TIM Paine should retire from sledging, and Steve Smith is fast becoming so weird he's starting to get annoying.
Those were the lingering impressions this columnist has been pondering after a high-quality SCG Test match that is destined to be remembered for all the wrong reasons.
As if the behaviour of a small minority of spectators wasn't bad enough, the home-team captain somehow managed to lower the tone even further by engaging in some inane trash-talking, sparking flashbacks to a bygone era in which so-called "Ugly Australians" roamed the village green.
Apparently frustrated as India stonewalled their way towards a well-deserved draw, Paine's desperation manifested itself in a pointless exchange of unpleasantries with Indian tailender Ravi Ashwin.
"We can't wait to get you to the Gabba," Paine taunted Ashwin, as if the prospect of playing on a bouncy pitch would for some reason cause a 74-Test veteran who has scored four centuries to quake in his boots.
Without blinking an eye, Ashwin responded to Paine's verbal jab with a clinical uppercut: "Just like we want to get you to India. It will be your last series."
Bingo. Instantly Paine lost his rag, calling Ashwin a "dickhead" and declaring: "At least my teammates like me ... all your teammates think you're a goose, don't they? Every one of them."
Poor old Painey. If that's the best he's got, it might be time to install a mute button.
Let's just put his little amateur-hour diatribe under the forensic microscope.
The most effective sledging is usually subtle in nature but manages to plant a seed inside a batsman's head. It causes him to think, and perhaps even creates some self-doubt, and that momentary distraction is sometimes all that is needed to grab a wicket.
Yet by saying to Ashwin "wait until we get you to the Gabba", Paine may as well have waved a white flag and announced to the entire world that he had given up on winning at the SCG.
Whatever would transpire in Brisbane would have no bearing on the result in Sydney, so why bother?
Moreover, since when does a player's popularity have any bearing on his ability?
By all accounts, many of Don Bradman's teammates regarded him as aloof and unsociable, even tight-fisted.
Yet even if he was the last bloke to join them for a post-game beer, he was the first bloke they wanted picked for the next game.
I suppose it's a bit different for Paine.
Unlike the vast majority of previous Australian captains, he's not the best player in the team.
He inherited the job after the infamous "sandpapergate" scandal, at a time when it finally dawned on Cricket Australia that the entire organisation needed an image overhaul.
So it could be argued the (c) next to Paine's name on the team sheet has been as much about the perception of him being a good bloke as a good player.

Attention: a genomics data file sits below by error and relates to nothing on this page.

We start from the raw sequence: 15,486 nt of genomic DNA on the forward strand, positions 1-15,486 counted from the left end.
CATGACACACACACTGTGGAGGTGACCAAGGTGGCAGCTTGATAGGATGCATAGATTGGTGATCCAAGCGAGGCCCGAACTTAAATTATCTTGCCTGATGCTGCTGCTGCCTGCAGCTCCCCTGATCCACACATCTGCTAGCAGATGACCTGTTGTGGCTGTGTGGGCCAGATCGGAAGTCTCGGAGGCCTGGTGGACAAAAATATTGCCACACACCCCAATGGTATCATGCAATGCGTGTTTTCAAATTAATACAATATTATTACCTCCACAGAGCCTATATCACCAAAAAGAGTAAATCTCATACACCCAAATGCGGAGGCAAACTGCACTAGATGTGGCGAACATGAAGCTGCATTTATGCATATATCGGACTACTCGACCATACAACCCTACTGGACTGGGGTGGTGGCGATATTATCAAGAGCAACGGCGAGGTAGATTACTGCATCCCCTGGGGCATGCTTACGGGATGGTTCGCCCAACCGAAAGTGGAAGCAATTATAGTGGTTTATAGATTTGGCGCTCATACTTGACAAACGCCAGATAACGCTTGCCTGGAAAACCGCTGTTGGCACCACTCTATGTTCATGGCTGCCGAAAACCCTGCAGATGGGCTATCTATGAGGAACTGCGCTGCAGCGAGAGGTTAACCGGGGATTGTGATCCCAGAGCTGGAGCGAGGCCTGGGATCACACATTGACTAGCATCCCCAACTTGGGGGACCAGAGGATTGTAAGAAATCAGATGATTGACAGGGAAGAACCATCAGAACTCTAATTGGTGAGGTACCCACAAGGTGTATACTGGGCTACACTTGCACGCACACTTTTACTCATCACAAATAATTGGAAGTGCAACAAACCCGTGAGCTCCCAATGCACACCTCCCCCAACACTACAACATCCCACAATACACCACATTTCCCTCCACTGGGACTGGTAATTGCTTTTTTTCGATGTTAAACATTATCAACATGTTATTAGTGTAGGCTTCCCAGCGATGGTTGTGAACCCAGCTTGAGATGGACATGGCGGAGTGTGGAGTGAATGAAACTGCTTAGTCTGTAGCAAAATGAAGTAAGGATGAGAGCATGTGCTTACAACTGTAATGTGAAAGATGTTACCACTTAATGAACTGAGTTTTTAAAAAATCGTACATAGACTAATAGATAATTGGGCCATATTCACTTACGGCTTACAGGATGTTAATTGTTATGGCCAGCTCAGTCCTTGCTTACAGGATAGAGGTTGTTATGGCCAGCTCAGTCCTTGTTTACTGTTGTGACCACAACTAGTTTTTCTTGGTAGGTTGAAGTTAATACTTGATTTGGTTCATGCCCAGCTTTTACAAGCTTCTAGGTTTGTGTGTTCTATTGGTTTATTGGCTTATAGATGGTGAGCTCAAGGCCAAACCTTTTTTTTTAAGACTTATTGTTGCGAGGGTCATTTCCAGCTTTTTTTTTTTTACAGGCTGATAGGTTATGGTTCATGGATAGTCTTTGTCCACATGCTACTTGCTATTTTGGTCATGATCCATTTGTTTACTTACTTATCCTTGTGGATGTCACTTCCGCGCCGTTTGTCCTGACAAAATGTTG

He has been Australia's equivalent of Mike Brearley, except that under the Cambridge University graduate the Poms had a remarkable winning record, even though he averaged only 22.8 with the bat and scored no centuries in his 39 Tests.
But if Paine was as wily a captain as Brearley, Australia may well have won in Sydney, and at Headingley in 2019, for that mater.
Meanwhile, the subject of the ball-tampering scandal brings me to Smith, who for reasons best known to himself decided on day five at the SCG to scrape his boot spikes up and down where the Indian batsmen mark their guard at the crease.
Former England captain Michael Vaughan labelled Smith's actions as "very, very poor", while compatriot Darren Gough said it was "plain cheating".
Australian coach Justin Langer bristled at such comments, which he described as "way out of line".
But I wonder how Langer would have reacted, in his playing days, if he was battling to save a Test match and Phil Tufnell had walked over uninvited and started scratching an area every batsman is entitled to regard as his personal space.
But that's just Smithy, Langer and Paine argued. Everyone knows he's quirky.
Maybe so, but in this instance his actions were at the very least unnecessary and open to interpretation.
Some batsmen may have taken offence. It's akin to arriving in the office to find someone sitting at your desk, eating a sandwich and dropping crumbs all over your keyboard.
As for Smith and his constant twitching, fidgeting and other bizarre mannerisms at the crease, the consensus of opinion is that it's all part of his unique genius.
That's what makes him arguably the best batsman in the world, with a Test average of 60-plus.
Well what about this for a left-field suggestion ... what if he just stood still and batted normally?
Would he actually be an even better player?
Maybe all the extra energy required for his idiosyncrasies is actually costing him runs. It certainly makes me tired, just watching him.
Sometimes I wonder if Smith's legacy will not just be all manner of batting records, but spawning a new generation of kids who impersonate his every move, right down to carrying the bat halfway down the blade, which has already become a trend. I mean, what's wrong with the handle?
After the SCG Test, the phrase "it's just not cricket" springs to mind.